WEST LAFAYETTE, Ind. – The Boilermakers picked up three more medals on Saturday to bring the two-day total to five at the three-day Big Ten Championships. Purdue also qualified 14 entries for Sunday’s championship events, which begin at 10 a.m. ET at Rankin Track and Field.
Nikki Nunn won her first career Big Ten Championship on Saturday. The senior long jumper posted a mark of 6.24m (20-05.75) on her third attempt, which put her in first place heading to the finals. That didn’t give her any comfort though, as she admitted to reflecting back to the Big Ten Indoor Championships where most of the field hit their big jumps in the finals.
In the finals, Nebraska freshman Jazmin McCoy had her biggest jump with a mark of 6.11m (20-00.50) on her fourth attempt. Nunn anxiously waited by the pit after each jump to hear her competitors’ marks, just to have an idea of what she needed.
With just two jumps left, one by Iowa senior Zinnia Miller and the final by Nunn, Miller hit her biggest mark of the day, a distance that Nunn thought might have passed her, as she waited at the end of the runway for her final attempt.
“I didn’t know at that point if I had won, but I kind of didn’t want to know,” Nunn said afterwards. “I figured it would be best if I didn’t know. So, I decided to kind of go towards the pit, but then turned and ran back because I decided I didn’t want to know. I decided that I was just going to go for it, make a huge jump and just lay it all on the track, and it worked out.”
Miller’s mark was 6.20m (20-04.25), just an inch and a half behind Nunn’s third jump, so without knowing for sure, she had won her first Big Ten Championship. She ended up with a jump of 6.20m (20-04.25) of her own on her final attempt, but the gold medal was already hers.
“It feels amazing to win,” added Nunn. “This is all I really wanted, to win a Big Ten Championship and advance to nationals knowing that I can do something there. I am really excited.”
Nunn continued the streak of Purdue women scoring in the long jump at the meet, which now stands at 10-straight years. She also picked up her second medal, after winning a bronze a year ago, and became the third Purdue woman to win the event, joining Leah Kincaid (2008) and Leah Eber (2011, 2012). The Purdue women have now won the event three of the last four years, and four of the last seven.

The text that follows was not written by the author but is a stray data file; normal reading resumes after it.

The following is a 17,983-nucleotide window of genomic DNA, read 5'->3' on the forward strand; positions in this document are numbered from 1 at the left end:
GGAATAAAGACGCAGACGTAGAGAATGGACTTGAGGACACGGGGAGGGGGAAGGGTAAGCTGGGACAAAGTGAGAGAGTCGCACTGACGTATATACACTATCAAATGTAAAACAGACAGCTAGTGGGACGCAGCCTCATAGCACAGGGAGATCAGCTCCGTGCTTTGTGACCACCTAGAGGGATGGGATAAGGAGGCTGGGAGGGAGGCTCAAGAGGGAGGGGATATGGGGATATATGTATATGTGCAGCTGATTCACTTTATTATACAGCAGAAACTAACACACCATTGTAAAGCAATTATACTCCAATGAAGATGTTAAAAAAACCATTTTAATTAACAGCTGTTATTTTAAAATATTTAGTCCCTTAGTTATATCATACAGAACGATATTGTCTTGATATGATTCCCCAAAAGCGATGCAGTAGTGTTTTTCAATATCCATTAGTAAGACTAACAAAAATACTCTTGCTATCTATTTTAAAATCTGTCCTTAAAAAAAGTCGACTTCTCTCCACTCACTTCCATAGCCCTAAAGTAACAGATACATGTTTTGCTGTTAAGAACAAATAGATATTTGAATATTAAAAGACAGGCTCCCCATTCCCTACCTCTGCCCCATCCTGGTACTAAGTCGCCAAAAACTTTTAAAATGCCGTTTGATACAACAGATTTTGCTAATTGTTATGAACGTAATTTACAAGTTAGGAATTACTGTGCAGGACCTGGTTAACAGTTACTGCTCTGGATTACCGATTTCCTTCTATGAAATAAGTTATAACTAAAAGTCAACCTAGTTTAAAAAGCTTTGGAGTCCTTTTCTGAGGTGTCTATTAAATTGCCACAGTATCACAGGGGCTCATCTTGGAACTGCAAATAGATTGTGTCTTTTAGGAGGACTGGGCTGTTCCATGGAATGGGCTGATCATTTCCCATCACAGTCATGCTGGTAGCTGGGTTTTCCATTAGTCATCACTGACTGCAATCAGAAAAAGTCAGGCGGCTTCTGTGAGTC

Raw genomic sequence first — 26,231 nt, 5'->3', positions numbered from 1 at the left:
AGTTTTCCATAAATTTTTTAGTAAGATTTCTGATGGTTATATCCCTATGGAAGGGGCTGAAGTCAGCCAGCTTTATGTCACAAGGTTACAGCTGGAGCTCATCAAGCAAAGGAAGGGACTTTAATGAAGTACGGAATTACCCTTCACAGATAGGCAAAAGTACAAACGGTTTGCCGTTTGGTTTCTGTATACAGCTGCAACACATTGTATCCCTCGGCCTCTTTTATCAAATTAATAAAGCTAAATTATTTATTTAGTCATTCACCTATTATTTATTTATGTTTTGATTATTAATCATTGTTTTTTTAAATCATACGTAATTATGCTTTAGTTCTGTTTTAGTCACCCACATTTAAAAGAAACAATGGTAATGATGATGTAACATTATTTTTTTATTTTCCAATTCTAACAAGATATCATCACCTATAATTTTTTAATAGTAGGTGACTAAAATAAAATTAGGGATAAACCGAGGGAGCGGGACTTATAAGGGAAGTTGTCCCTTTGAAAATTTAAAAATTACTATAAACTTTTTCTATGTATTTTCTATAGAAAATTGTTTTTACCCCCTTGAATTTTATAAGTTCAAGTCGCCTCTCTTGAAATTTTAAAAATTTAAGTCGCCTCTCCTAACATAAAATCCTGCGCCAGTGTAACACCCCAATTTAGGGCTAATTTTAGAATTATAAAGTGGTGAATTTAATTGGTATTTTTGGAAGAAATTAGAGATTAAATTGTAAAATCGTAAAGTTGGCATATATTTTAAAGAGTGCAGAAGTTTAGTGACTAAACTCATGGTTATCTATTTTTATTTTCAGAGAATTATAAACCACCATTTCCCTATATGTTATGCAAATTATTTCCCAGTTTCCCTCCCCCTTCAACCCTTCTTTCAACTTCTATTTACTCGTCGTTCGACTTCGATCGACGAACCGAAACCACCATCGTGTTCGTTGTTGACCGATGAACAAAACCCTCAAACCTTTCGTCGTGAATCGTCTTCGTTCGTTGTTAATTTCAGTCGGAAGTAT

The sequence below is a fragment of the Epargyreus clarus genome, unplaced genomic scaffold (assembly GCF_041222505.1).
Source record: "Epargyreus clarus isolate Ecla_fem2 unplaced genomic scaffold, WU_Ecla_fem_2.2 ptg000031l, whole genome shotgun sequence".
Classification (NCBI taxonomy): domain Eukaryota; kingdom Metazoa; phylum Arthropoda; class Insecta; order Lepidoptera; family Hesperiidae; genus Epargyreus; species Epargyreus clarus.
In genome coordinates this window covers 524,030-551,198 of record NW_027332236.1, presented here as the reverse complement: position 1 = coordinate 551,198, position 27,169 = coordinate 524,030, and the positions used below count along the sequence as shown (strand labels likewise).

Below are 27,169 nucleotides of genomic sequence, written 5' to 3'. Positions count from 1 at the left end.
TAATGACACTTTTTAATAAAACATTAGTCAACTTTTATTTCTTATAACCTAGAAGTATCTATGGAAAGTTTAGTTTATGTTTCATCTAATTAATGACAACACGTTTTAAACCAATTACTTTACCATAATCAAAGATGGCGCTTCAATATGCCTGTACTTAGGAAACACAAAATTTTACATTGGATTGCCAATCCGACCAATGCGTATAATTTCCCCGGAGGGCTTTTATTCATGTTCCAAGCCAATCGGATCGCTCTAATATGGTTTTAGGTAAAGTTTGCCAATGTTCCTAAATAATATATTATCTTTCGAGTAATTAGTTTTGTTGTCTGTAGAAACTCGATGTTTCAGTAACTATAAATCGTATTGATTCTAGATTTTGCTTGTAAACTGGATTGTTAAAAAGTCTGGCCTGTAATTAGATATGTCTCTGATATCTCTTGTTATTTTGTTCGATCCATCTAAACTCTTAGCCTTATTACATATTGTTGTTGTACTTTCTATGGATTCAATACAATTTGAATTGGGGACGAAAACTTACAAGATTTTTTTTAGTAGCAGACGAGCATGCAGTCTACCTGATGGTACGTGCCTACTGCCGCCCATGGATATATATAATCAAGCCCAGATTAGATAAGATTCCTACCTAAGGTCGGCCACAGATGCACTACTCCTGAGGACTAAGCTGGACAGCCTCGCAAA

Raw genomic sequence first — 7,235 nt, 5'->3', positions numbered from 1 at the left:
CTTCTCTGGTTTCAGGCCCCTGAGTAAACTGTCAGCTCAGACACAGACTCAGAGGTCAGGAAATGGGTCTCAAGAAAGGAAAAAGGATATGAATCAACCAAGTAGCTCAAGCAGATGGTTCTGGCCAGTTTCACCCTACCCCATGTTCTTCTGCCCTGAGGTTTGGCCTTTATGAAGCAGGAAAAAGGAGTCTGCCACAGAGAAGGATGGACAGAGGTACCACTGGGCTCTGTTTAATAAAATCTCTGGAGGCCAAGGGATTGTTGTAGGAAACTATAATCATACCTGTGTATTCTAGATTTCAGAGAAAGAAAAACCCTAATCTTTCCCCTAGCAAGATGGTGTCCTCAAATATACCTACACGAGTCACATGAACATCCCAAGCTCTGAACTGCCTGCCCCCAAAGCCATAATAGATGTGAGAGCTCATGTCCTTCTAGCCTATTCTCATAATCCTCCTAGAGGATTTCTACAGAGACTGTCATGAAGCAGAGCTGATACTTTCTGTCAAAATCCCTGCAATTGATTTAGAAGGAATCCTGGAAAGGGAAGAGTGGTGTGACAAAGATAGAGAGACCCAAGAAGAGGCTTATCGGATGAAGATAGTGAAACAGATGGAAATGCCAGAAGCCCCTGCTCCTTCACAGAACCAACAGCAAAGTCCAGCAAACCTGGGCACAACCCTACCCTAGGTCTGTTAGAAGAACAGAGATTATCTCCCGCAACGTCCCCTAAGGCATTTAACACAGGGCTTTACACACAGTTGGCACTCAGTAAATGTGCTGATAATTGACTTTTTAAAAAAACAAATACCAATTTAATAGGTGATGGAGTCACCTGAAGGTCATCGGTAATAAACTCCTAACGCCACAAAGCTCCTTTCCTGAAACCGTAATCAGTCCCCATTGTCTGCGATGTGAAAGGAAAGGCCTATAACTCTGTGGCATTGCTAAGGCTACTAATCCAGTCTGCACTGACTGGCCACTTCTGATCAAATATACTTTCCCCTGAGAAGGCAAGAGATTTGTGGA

Elsewhere around the track, Dani Bunch picked up her 11th career Big Ten medal and the second of the weekend. The fifth-year senior took second in the shot put after throwing 16.80m (55-01.50) on her final attempt to move up a spot. Bunch has scored 16 of the Purdue women’s 36 points so far. She now has won five gold and six silver medals for her career at Big Ten Championship events.
Blair Doney took advantage of her final Big Ten Championship by medaling in the 3,000-meter steeplechase. Doney hung around the lead pack for the entire race and made a move to grab a hold of second place over the final 200 meters. The senior broke the previous facility record with a time of 10:11.50, breaking Amber Ferner’s 2004 record of 10:12.26, though the new record is now held by Michigan State’s Leah O’Connor, as she won with a time of 10:06.10.
“It felt incredible,” said Doney afterwards. “It was my goal all year to score in the steeple. I’ve been working for it basically since cross country season. To be able to actually get a medal is an incredible, incredible feeling.”
Hope Schmelzle also scored in the steeple despite coming into the event with the 13th-fastest time in the conference. Schmelzle ran most of the race toward the back of the lead pack and hovered around 10th place. Then came the final lap. Schmelzle turned on the jets a passed a handful of runners en route to a 8.92-second PR and a seventh-place finish. Schmelzle’s time of 10:23.38 ranks sixth in Purdue history, just 5.08 seconds outside the top five.